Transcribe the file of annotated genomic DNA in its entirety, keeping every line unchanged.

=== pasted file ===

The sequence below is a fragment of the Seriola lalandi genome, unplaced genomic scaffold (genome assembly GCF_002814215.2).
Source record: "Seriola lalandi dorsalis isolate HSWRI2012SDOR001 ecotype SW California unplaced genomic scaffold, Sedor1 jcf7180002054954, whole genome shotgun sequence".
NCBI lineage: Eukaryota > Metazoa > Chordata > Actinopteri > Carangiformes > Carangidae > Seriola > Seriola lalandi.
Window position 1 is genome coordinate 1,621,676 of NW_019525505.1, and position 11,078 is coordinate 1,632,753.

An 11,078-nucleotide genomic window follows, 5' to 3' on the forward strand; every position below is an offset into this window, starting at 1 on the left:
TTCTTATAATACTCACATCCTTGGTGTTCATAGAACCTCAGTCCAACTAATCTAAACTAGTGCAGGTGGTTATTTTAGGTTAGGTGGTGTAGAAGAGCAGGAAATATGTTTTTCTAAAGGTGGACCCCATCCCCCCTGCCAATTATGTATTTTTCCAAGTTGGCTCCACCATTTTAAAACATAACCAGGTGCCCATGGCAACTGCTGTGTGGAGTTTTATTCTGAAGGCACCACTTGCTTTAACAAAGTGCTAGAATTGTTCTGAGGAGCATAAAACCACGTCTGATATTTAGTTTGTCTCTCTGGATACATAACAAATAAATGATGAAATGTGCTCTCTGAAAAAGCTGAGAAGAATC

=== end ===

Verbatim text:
The sequence below is a fragment of the Seriola lalandi genome, unplaced genomic scaffold (genome assembly GCF_002814215.2).
Source record: "Seriola lalandi dorsalis isolate HSWRI2012SDOR001 ecotype SW California unplaced genomic scaffold, Sedor1 jcf7180002054954, whole genome shotgun sequence".
NCBI lineage: Eukaryota > Metazoa > Chordata > Actinopteri > Carangiformes > Carangidae > Seriola > Seriola lalandi.
Window position 1 is genome coordinate 1,621,676 of NW_019525505.1, and position 11,078 is coordinate 1,632,753.

An 11,078-nucleotide genomic window follows, 5' to 3' on the forward strand; every position below is an offset into this window, starting at 1 on the left:
TTCTTATAATACTCACATCCTTGGTGTTCATAGAACCTCAGTCCAACTAATCTAAACTAGTGCAGGTGGTTATTTTAGGTTAGGTGGTGTAGAAGAGCAGGAAATATGTTTTTCTAAAGGTGGACCCCATCCCCCCTGCCAATTATGTATTTTTCCAAGTTGGCTCCACCATTTTAAAACATAACCAGGTGCCCATGGCAACTGCTGTGTGGAGTTTTATTCTGAAGGCACCACTTGCTTTAACAAAGTGCTAGAATTGTTCTGAGGAGCATAAAACCACGTCTGATATTTAGTTTGTCTCTCTGGATACATAACAAATAAATGATGAAATGTGCTCTCTGAAAAAGCTGAGAAGAATC